Duke Health Referring Physicians

Quick Case Study

Managing Recurrent Nephrolithiasis

After years of recurrent nephrolithiasis, an active, 65-year-old man was referred to the Comprehensive Kidney Stone Center at Duke to help manage his condition. The patient had undergone a previous surgery to remove renal calculi and had horseshoe kidneys, making surgery challenging.

Computed tomography revealed a 2.6-cm renal calculus in the patient’s kidney, and Glenn M. Preminger, MD, director of the center, performed a complete metabolic evaluation, including 24-hour urine collection, to identify potential risk factors.

Question: What approach did Preminger take to prevent the patient’s recurrent nephrolithiasis from disrupting his active lifestyle?

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Answer: Based on the patient’s metabolic evaluation, Preminger helped him successfully manage his nephrolithiasis using selective medical therapy, which included hydrochlorothiazide and potassium citrate, and recommended that the patient increase his fluid intake. However, after 11 years, the patient began to feel intermittent flank pain, so Preminger performed percutaneous nephrolithotomy, successfully removing the symptomatic calculus.

Because the large kidney stone was asymptomatic, there was initially no need to remove it. “For asymptomatic stones, unless they are obstructing the urinary tract or causing infection, we often choose just to observe them and start the patient on prophylactic medical therapy,” Preminger says. “If the patient is compliant with the therapy, it can reduce the risk of new stone formation or growth of any existing stones by 90% to 95%.”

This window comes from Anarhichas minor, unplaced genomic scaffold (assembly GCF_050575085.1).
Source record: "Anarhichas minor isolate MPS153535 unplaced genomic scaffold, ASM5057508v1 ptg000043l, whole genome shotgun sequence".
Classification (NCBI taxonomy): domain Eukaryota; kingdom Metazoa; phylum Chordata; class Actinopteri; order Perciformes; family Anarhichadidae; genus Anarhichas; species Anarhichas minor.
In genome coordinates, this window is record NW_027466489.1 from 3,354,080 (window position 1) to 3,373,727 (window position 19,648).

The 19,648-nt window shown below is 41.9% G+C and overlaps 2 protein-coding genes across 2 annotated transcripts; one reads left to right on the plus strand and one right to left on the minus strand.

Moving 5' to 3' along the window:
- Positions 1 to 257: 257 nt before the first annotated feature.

The patient adhered to his medication schedule and increased his fluid intake, and, for 11 years, the kidney stones did not increase in size and no new stones were formed. However, the calculi shifted their position in the kidney over time, eventually causing the patient pain and hematuria, particularly following exercise.

To get the patient back to his active lifestyle playing tennis, Preminger performed minimally invasive surgery that involved fragmenting the large calculus prior to removing it through a small incision in the patient’s back.

The renal calculus was successfully removed without any complications, and the patient was back to playing tennis within 2 weeks. He has continued medical therapy, and he's been free of any new stones for more than 3 years.

Preminger emphasizes the importance of preventive care for all patients with a high risk of forming new calculi. “Not only do we have minimally invasive endoscopic techniques to safely remove symptomatic stones, but, perhaps more importantly, we have tried-and-true methods to prevent recurrent stones from forming,” he says. “We shouldn’t have to tell patients that there’s nothing we can do to prevent stone recurrence. There’s definitely something we can do by performing the appropriate metabolic evaluation and getting them started on selective medical therapy.”